Cheers to this extremely likable dramedy from Danish auteur Thomas Vinterberg, which stars Mads Mikkelsen as a teacher who engages in an experiment with continuous day drinking. You see, his friend/colleague theorizes that having a blood alcohol level of 0.05 makes him more creative and relaxed. So, Martin and a few other pals decide to try it out under a set of rules. And at first, it really does seem to work — they feel like they are better teachers, husbands, fathers. But when does social drinking turn into alcoholism? And can a constant buzz really fix your life?
Chloe Zhao's gorgeous portrait of itinerant American life is a top Oscar contender for a reason. Frances McDormand's fearless performance centers the film, but the ensemble cast members — actual nomads who were featured in journalist Jessica Bruder's book — will steal your hearts. The movie follows Fern, an out-of-work widow who packs up her life and starts living out of her van. She travels through the West, finding gig jobs at Amazon fulfillment centers and campgrounds to earn money. Along the way, she meets and befriends other nomads, all doing what they can live on their own terms.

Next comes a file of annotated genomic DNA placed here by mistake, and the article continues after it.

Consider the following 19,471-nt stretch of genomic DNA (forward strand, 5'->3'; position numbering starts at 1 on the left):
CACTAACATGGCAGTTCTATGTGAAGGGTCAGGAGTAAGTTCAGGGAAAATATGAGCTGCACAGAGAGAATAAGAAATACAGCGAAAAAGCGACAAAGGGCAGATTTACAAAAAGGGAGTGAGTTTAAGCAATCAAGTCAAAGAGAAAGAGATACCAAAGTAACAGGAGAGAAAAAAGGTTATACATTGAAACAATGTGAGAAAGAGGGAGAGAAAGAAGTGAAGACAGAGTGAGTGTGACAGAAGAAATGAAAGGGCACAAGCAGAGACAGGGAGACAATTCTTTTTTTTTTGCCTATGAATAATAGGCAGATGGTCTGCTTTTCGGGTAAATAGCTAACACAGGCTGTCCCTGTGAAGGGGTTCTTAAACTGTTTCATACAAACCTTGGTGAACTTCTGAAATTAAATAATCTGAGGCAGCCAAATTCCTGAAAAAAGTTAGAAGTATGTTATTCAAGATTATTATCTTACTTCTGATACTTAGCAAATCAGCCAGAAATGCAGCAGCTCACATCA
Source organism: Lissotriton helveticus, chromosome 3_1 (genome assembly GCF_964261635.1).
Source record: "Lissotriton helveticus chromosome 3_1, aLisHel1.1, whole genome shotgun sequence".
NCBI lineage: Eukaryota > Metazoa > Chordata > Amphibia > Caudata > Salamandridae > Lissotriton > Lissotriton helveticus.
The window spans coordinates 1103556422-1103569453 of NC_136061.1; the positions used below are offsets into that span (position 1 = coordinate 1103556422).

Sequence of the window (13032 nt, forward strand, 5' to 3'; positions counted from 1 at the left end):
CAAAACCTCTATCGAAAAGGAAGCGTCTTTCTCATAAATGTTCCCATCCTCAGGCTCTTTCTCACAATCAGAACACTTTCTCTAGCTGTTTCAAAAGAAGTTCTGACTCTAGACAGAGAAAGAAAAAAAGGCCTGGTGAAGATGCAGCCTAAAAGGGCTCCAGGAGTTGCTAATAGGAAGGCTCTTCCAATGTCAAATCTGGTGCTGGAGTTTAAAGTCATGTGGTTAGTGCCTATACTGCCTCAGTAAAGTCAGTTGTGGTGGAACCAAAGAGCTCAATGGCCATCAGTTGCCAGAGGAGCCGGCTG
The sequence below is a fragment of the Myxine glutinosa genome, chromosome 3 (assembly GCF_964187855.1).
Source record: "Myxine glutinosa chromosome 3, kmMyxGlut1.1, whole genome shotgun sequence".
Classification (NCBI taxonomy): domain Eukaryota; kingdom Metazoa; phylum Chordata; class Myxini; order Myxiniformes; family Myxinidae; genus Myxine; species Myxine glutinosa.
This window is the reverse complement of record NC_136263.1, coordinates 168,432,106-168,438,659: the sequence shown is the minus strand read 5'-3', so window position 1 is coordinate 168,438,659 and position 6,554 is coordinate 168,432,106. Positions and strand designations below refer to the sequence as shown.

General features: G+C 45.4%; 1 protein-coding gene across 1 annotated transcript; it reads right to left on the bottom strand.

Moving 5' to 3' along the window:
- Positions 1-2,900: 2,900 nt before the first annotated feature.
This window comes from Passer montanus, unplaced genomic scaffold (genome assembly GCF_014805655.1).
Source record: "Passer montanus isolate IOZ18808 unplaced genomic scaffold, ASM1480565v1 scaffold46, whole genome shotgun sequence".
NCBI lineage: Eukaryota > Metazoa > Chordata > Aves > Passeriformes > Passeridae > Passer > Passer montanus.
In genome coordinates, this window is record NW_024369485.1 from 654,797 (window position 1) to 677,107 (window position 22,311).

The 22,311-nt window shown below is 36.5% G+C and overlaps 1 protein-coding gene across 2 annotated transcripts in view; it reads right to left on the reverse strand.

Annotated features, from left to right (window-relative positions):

The United States vs. Billie Holiday
Andra Day breaks out with a magnetic performance as the legendary jazz singer that earned her an Oscar nomination for Best Actress. The story follows Billie as most knew her: a tremendous performer. But it also shows her as a drug addict targeted by federal narcotics agents. As Billie struggles with fame and her heroin problem, she also unknowingly falls for an undercover agent (Trevante Rhodes). The outcome may be tragic but Billie’s brilliance and artistry shine through even the darkest moments.
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This heartfelt coming-of-age tale falls into the "sick teenager falls in love" genre, but is bursting with so much quirky charm and unpredictable wit that it feels fresher than its predecessors. Milla (Eliza Scanlen) is dealing with a serious illness when she falls for smalltime drug dealer Moses (Toby Wallace). That's her parents' worst nightmare, but he makes her happy. Her new zest for love and life inspires everyone around her. Sometimes, it takes a bad boy to bring out the best in someone.